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I maintain an old PC-only application written in Delphi 7. Although Delphi has served me very well in the past I now only use it for this one application and find my skills with the language diminishing. Its syntax is too different from my 'day job' languages of Java/Ruby so it takes me longer to get into the groove of writing new code, plus it is so old I have not used many interfaces so the code is not managed which seems ancient to me now!

Many of my users are moving to Vista which may run the app in compatibility mode or may have GPF problems depending on how their PC is configured by their IT department, so I have to do some maintenance on the application. I'm wondering if I should jump to a more familiar stack.

Is there an automated tool that will do the legwork of converting the code base to C#, leaving me to concentrate on the conversion on any non-standard components? I'm using an embedded database component called AbsoluteDatabase which is BDE compatible and using standard SQL throughout, and a native Delphi HTML browser component which can be swapped out with something from the Microsoft world.

How good are these conversion tools?

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4 Answers 4

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I am not aware of any automated tools for making that conversion. Personally I would suggest you stick with Delphi, maybe just upgrade to a new version. I have seen a couple code DOM's that attempt to convert from Delphi to C#, but that doesn't address the library issue.

CodeGear (formally Borland) has a tool for going from C# to Delphi that works OK. I would assume the tools that go the other direction will work the same (requiring a lot of editing). Here is a Swedish tool that works on the same CodeDOM principle to go from Delphi to C# (and a number of other languages). There are others, I just can't find them right now.

Another option would be to upgrade to a more resent version of Delphi for .NET and port your code to .NET that way. Once you get it working in Delphi for .NET (which will be pretty easy, except for the embedded DB, unless they have a .NET version) you can use .NET Reflector and File Disassembler reverse the IL to C#. You will still be using the VCL, but you can use C# instead of Object pascal.

Another similar solution would be to port it to Oxygene by RemObjects. I believe they have a Delphi Win32 migration path to WinForms. Then use .NET Reflector and File Disassembler reverse the IL to C#.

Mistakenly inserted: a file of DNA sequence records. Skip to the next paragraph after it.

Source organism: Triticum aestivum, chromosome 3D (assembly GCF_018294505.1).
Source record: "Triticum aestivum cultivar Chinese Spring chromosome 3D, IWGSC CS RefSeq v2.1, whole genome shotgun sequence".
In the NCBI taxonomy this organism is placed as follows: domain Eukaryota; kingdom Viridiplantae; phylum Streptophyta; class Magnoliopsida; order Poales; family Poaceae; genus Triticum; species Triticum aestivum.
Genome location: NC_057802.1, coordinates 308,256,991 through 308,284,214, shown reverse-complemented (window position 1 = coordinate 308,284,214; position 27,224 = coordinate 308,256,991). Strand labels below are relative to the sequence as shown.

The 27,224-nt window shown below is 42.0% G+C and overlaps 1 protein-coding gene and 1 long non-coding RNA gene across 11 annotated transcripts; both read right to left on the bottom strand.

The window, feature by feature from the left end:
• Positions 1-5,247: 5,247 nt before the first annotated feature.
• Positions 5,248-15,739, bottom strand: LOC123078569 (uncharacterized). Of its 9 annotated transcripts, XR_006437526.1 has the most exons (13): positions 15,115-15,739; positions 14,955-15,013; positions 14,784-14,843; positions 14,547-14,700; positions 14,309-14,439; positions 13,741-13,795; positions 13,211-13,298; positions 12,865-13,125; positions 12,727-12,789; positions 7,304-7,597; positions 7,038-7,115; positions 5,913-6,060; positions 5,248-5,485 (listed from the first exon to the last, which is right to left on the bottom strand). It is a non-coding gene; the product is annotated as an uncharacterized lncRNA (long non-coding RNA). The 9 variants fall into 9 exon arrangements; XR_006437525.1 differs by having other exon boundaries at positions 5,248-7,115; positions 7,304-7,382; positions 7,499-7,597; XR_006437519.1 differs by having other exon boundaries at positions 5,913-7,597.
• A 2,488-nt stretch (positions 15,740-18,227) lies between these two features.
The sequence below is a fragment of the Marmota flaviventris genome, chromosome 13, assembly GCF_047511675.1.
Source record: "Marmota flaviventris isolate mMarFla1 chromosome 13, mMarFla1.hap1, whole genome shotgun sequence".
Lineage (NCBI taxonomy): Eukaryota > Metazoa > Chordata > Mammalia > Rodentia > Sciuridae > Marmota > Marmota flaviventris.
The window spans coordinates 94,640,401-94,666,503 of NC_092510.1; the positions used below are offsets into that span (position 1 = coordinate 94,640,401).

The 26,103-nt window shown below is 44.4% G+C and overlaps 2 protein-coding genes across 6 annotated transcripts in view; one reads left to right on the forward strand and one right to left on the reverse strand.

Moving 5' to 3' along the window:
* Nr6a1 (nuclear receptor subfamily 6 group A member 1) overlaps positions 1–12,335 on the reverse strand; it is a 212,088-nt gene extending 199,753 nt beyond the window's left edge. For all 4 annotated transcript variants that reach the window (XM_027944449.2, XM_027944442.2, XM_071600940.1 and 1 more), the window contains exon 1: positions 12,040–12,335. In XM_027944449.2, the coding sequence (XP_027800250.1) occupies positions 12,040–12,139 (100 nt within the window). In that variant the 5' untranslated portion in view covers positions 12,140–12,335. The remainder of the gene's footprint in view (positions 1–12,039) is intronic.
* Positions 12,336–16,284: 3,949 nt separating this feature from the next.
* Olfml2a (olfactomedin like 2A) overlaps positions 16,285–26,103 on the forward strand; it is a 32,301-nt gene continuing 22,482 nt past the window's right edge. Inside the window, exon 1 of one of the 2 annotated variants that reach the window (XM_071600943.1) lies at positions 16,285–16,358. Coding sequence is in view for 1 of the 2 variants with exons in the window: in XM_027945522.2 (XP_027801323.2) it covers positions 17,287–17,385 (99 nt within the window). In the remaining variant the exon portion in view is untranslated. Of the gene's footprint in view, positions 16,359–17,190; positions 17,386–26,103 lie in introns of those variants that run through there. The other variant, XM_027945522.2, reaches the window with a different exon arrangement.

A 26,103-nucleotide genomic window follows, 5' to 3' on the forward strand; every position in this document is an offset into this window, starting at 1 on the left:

In short, no easy answers. Language migration is easier then library migration. A lot of it depends on what 3rd party components you used (beyond AbsoluteDatabase) and if you made any Windows API calls directly in your application.

Another completely different option would be too look for an off shore team to maintain the application. They can probably do so cheaply. You could find someone domestically, but it would cost you more no doubt (although with the sagging dollar and poor job market you never know . . . )

Good luck!

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Many of my users are moving to Vista which may run the app in compatibility mode or may have GPF problems depending on how their PC is configured by their IT department, so I have to do some maintenance on the application. I'm wondering if I should jump to a more familiar stack.

Unless you are doing something non standard, D7 applications should run fine in Vista.

As for conversion to C#, I would think that most conversion tools would be a waste of time. A better approach may be to rewrite the application from scratch.

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There is no easy answer, but bear in mind that the Delphi.net variant of the language targets the .net runtime, and that different languages on .net can interoperate closely.

You could try getting it to compile in Delphi.Net, factoring into different assemblies and then converting the assemblies by hand one by one. Reflector could help be reverse-engineering compiled code into a skeleton of C# code - equivalent but without comments, internal variable names etc.

On the other hand, Delphi.net may be good enough (TM) for this project.

But unless you have a good test suite (I'm guessing probably not, given the state of the art in Delphi 7) you're going to introduce bugs.

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There has been a scientific report of a successfull transformation of a 1.5 million line Delphi Project to C# by John Brant. He wrote a Delphi parser, a C# generator and lots of transformation rules on the AST. Gradually extending the set of rules, doing a daily build, lots of unit tests, and some rewriting of difficult Delphi parts allowed him with a team of 4, among which some of the original developers, with deep Delphi & C# knowledge, to migrate the software in 18 months. John Brant being the original developer of the refactoring browser and the SmaCC compiler construction kit, you are unlikely to be able to go that fast

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